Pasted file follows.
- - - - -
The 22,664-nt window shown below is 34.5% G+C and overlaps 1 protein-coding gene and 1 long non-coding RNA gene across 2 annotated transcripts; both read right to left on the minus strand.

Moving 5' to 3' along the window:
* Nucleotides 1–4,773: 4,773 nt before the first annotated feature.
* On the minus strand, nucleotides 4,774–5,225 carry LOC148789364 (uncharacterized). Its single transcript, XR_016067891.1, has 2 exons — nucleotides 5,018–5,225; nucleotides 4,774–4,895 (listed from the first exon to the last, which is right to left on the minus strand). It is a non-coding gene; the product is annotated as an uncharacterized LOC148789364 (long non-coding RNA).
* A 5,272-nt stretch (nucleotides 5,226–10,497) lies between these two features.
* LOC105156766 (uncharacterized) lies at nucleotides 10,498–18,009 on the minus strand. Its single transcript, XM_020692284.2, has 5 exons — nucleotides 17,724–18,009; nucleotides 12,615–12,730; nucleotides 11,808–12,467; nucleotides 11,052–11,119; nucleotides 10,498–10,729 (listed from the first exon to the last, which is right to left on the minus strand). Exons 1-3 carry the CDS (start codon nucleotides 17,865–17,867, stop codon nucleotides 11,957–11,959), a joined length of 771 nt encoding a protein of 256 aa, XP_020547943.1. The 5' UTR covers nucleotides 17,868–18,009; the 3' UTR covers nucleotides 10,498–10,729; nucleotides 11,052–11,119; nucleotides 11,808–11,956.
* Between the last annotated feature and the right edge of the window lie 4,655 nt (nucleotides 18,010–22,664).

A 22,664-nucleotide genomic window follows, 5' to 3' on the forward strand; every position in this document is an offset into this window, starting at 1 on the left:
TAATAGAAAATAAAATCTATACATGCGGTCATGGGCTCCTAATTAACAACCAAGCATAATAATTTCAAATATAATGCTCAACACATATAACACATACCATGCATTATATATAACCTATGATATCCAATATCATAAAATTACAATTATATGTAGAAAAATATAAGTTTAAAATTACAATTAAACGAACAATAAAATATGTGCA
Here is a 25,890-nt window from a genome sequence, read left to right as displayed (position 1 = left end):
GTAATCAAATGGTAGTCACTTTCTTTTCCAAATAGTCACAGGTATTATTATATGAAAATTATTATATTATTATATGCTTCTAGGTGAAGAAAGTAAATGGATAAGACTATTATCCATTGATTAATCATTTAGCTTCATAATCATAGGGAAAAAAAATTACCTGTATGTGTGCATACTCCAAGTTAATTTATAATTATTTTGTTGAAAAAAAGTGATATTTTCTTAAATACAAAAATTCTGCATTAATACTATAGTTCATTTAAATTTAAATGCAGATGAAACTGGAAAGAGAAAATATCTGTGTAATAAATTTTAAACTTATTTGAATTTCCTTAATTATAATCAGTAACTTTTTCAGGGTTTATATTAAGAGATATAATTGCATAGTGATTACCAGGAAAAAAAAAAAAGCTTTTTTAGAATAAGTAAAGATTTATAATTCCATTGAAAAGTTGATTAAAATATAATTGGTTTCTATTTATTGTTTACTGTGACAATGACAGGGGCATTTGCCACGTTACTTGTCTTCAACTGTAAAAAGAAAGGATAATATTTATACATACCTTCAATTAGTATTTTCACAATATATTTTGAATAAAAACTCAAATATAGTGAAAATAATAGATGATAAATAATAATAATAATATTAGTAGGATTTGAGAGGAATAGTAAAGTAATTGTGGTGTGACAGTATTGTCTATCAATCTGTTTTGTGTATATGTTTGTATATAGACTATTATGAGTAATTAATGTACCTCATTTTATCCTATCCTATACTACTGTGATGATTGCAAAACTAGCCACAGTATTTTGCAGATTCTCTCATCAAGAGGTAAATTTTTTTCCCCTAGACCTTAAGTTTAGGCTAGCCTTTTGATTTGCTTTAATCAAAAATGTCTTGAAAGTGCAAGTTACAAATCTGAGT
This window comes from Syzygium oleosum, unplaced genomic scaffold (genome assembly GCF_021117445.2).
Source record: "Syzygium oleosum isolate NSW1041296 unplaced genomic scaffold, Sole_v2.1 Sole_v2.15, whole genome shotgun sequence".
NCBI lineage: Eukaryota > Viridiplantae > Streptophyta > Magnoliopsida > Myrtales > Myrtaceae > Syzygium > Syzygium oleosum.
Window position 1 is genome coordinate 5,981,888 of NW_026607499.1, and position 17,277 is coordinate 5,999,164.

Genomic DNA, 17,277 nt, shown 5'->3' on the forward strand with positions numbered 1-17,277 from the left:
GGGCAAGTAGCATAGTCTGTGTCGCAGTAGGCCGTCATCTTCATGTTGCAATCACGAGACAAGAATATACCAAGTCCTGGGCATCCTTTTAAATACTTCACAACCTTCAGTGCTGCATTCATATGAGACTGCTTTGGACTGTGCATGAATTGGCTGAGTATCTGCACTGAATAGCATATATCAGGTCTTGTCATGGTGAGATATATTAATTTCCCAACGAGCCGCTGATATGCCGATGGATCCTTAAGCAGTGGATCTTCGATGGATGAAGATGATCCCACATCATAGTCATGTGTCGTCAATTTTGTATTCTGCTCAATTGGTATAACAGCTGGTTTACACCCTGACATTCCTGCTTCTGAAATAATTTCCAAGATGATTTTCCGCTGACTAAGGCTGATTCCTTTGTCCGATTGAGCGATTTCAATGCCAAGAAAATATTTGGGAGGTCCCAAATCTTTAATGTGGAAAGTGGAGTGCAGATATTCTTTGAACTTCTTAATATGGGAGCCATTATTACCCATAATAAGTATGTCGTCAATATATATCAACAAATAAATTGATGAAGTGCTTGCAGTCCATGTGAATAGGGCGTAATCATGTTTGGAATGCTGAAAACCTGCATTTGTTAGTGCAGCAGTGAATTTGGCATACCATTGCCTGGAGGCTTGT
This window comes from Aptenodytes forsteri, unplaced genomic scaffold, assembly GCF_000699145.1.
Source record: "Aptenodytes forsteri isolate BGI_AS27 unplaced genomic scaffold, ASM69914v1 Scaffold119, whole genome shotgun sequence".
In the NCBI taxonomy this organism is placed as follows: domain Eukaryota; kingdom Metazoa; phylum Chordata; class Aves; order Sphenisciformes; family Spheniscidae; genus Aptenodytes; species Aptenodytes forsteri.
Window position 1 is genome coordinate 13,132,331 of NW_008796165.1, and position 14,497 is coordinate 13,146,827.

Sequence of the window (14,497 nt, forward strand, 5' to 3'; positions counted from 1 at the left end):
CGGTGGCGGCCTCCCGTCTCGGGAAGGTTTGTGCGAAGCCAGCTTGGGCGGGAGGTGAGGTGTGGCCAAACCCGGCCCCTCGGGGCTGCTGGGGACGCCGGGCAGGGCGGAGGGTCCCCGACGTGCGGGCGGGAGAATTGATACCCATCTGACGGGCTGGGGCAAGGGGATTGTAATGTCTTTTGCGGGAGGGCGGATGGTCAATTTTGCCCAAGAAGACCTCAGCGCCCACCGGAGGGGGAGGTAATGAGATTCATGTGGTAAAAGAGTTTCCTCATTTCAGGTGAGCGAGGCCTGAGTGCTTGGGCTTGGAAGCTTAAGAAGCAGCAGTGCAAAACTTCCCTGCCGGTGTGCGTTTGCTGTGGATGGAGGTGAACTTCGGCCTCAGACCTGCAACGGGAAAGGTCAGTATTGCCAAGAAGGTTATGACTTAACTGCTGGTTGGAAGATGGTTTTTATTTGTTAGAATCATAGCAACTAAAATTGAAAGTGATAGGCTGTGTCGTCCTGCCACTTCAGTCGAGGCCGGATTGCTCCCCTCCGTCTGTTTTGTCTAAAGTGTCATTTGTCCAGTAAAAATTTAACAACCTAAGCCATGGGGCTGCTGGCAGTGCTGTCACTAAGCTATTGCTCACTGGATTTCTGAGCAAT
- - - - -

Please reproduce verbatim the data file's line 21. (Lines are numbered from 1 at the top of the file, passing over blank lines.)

Window position 1 is genome coordinate 13,132,331 of NW_008796165.1, and position 14,497 is coordinate 13,146,827.